It's been a while now since new chef Jeremy Lee took over at Soho institution Quo Vadis, and even longer since the Hart brothers refurbishment that brought it back onto foodie radars after a decade of sliding standards.
The space gives the impression of being bigger than it is. Room after room of fresh, clean and chic off-whites and brasses open up as you penetrate deeper while thick white table linens mute the noise from tightly packed neighbours, the majority of them the loud and jolly old boys of the advertising type I thought had abandoned Soho altogether.
The little touches from the staff are delicately assured. There's still or sparkling filtered water, a banter if you need, an efficiency of clear and serve if you're obviously otherwise engaged and an eye for attention matched by some of the seasonal dishes on the well turned out rustic menu.
And it's from that short menu that we grab a short but perfectly formed lunch. I wistfully but worthily skirt a chicken and guinea fowl pie, but suffer agonies when it turns up centimetres away on the neighbouring table, huge and gleaming, its buttery smell wafting over the slim divide between the tables. I'm also deeply envious of a huge hunk of bleeding ruby hued onglet steak that arrives next to it, served up with golden railway sleeper-like triple cooked chips.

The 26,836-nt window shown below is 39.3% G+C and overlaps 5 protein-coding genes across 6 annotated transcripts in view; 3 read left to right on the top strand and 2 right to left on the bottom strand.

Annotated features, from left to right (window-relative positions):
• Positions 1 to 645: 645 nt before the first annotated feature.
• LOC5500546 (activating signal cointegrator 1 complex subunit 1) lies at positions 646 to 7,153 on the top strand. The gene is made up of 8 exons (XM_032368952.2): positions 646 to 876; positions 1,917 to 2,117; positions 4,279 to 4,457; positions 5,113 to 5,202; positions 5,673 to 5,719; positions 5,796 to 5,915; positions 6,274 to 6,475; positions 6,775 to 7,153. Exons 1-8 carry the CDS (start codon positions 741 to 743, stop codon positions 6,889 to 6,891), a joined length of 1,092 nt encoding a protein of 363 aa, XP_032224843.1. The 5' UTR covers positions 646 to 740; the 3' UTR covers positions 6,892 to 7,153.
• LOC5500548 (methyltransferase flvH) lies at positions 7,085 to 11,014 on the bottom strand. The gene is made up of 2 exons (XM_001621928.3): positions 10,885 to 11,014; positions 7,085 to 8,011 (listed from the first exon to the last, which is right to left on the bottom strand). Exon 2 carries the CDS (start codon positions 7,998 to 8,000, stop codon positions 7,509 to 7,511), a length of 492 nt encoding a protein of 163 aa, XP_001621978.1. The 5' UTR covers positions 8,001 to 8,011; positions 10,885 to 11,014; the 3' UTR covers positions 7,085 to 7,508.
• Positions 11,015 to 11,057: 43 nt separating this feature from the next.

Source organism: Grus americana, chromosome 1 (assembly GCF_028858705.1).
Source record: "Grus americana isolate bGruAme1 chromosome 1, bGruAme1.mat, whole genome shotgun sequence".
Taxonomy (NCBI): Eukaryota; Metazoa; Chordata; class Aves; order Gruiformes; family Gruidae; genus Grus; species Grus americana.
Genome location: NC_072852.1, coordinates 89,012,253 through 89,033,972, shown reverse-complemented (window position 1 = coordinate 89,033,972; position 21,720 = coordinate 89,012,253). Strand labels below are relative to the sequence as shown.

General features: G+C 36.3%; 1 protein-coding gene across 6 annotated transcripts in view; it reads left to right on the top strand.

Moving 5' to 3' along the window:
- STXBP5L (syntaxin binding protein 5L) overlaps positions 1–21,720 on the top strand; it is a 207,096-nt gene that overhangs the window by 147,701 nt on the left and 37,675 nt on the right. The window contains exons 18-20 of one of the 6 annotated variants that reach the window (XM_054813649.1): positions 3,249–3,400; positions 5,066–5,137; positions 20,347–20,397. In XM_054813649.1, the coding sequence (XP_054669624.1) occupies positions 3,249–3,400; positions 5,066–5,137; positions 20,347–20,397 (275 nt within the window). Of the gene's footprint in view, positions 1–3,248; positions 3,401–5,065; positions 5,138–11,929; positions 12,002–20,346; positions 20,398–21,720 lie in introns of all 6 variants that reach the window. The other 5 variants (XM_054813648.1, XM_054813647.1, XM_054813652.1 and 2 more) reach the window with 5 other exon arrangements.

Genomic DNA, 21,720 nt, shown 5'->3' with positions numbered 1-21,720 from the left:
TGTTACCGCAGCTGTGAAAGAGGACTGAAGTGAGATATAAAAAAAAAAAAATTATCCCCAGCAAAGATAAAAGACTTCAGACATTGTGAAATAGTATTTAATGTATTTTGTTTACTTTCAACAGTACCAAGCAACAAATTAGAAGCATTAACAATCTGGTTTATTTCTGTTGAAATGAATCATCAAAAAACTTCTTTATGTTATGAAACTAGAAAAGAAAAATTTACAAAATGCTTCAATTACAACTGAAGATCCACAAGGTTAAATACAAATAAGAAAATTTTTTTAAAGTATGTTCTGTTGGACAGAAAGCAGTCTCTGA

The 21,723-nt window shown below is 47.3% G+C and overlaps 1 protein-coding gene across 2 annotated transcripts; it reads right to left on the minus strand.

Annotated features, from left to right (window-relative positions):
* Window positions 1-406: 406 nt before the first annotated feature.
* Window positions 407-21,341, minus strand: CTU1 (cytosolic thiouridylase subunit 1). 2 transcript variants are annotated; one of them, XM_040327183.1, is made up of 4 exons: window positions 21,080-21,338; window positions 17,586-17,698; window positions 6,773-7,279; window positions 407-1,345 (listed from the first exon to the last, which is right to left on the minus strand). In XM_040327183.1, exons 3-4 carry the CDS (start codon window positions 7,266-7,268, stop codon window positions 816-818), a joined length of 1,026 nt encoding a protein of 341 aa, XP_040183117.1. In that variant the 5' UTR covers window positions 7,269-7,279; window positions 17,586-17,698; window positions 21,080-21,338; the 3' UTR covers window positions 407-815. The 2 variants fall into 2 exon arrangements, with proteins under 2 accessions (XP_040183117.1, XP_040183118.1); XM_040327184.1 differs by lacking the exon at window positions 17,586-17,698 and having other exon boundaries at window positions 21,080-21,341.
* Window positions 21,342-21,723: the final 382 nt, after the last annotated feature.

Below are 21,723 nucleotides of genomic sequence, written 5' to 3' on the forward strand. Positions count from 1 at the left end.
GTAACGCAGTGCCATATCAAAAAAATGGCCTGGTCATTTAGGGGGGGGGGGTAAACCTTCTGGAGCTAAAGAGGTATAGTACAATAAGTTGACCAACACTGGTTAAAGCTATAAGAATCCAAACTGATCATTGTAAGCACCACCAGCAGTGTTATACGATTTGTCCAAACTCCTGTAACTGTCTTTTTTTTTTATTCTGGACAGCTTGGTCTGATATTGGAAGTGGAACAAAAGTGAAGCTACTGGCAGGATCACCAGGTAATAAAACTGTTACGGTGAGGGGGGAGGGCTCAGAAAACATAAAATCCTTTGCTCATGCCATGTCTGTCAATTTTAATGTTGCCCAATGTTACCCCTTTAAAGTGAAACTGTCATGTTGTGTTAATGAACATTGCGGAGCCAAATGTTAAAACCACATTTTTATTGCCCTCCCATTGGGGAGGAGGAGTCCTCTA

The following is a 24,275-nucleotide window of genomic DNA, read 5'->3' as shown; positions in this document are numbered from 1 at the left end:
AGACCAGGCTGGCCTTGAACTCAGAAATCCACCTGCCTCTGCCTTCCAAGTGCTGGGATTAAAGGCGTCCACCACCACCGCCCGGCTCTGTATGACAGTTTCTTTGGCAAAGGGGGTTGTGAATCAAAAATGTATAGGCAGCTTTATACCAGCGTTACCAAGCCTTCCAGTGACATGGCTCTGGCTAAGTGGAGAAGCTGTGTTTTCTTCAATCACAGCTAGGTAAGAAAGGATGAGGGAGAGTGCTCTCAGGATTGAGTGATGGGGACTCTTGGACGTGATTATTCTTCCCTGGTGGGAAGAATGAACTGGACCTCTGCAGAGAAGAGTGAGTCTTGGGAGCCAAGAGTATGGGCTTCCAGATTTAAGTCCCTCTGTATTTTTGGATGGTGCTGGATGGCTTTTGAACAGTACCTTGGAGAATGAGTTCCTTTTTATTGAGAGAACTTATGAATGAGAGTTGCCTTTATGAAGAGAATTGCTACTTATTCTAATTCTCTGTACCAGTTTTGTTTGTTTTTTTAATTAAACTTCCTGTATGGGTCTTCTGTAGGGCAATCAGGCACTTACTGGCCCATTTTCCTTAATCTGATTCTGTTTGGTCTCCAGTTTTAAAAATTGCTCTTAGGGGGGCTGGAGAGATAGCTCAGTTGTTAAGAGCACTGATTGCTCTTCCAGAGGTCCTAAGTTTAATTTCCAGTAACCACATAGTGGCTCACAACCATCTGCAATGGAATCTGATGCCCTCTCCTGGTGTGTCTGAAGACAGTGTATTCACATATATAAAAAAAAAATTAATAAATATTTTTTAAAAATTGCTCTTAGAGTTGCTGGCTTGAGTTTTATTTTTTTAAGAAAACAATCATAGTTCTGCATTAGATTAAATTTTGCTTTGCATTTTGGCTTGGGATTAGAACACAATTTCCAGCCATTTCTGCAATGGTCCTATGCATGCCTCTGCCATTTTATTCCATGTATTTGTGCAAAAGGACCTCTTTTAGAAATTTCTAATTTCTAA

Thankfully, I get to sample some of those chips with one of the other substantial mains on offer. Coqulet isn't a bird you often see on restaurant menus. In these days of tightly managed animal husbandry too few young roosters, like their bovine equivalents, get out of early infancy. This one made a great case for them to hit more tables though. A hefty half bird was served simply roasted, with gloriously garlicky herb butter squashed into every crevice. Packed with taste, soft, supple and meaty, the bird is more than a match for its stuffing.
Alongside that, there were two simple but effective fishy salads, both ostensibly starters, that worked well to create a combined main course. Young garlic shoots, crushed olives, peas and mint came together well, though the mint was a little overpowering. Beautifully cooked squid with asparagus was much better, a lovely mix of flavours and textures.
It's an accomplished restaurant experience, as you'd expect from two of the capital's more accomplished restaurateurs, and has a quirky but polished charm that should ensure it retains its place near the top of the London dining pile this time round.